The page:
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Ok my mistake, I thought popping was due to bad fuel mixture... since FI motorcycles are controlled by a computer I thought that it wouldn't apply.... well I've learned something!
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Old 04-27-2009, 07:38 PM   #9
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Changing things like reducing the exhaust back pressure or reducing the intake pressure will confuse the computer. It's assuming a certain fixed amount of air in and exhaust out in order to mix the fuel correctly.
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Old 04-27-2009, 09:59 PM   #10
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Diagnosing problems via the Internet can be almost impossible at times, but Dodsfall nailed it right on as far as I can think. Remove the baffles and you increase airflow through the engine, and you have a lean condition. Once you re-jet, (assuming we're right) and things are running right, do what he suggested and check your plugs AGAIN. You may need to change the plugs to another heat range.

Also, for what it's worth, I've seen a similar type of popping symptom that was the result of a defective electronic ignition module on a carbureted bike.
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Old 04-27-2009, 10:01 PM   #11
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I've heard so many bikes pop on deceleration that I thought it was normal. As long as it doesn't hurt the engine, I say keep it... I kinda like the sound anyway.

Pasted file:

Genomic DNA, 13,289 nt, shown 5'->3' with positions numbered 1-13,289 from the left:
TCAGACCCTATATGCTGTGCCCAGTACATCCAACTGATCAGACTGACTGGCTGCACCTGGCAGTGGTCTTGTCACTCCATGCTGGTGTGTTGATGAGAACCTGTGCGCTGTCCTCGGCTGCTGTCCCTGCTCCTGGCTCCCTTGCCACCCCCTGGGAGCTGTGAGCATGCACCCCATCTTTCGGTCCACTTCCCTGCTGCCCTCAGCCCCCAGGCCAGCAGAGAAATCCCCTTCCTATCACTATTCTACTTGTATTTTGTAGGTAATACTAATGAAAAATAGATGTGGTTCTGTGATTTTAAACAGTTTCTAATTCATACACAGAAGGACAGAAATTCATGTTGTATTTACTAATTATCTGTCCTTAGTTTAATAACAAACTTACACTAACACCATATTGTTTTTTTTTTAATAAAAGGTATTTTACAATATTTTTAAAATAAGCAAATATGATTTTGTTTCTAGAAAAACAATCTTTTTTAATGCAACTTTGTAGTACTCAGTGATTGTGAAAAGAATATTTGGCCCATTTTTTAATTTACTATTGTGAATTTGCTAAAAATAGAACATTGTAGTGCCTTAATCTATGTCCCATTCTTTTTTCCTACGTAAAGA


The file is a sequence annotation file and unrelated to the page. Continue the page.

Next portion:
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Old 04-28-2009, 12:31 PM   #12
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Quote:
Originally Posted by Eye_m_no_angel View Post
Diagnosing problems via the Internet can be almost impossible at times, but Dodsfall nailed it right on as far as I can think. Remove the baffles and you increase airflow through the engine, and you have a lean condition. Once you re-jet, (assuming we're right) and things are running right, do what he suggested and check your plugs AGAIN. You may need to change the plugs to another heat range.

Also, for what it's worth, I've seen a similar type of popping symptom that was the result of a defective electronic ignition module on a carbureted bike.
So, this "re-jetting"... is that expensive? difficult? specialized work? or is it a DIY thing over the weekend?
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Old 04-28-2009, 12:34 PM   #13
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Quote:
Originally Posted by super32 View Post
So, this "re-jetting"... is that expensive? difficult? specialized work? or is it a DIY thing over the weekend?
It involves removing and at least partially disassembling the carbs. Depending on the bike, it can be fairly expensive to have done. If you are comfortable around wrenching, it's totally do-able over a weekend.
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Old 04-28-2009, 12:38 PM   #14
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I probably should add that the ECM needs to be reprogrammed or replaced in an EFI bike, since there are no carb jets involved with those. Aftermarket modules such as a Power Commander are fairly popular for this, since they can be bought for about the same price as a single adjustment to the computer at a dealer. (About $200-$300)
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Old 04-28-2009, 09:49 PM   #15
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"So, this "re-jetting"... is that expensive? difficult? specialized work? or is it a DIY thing over the weekend?"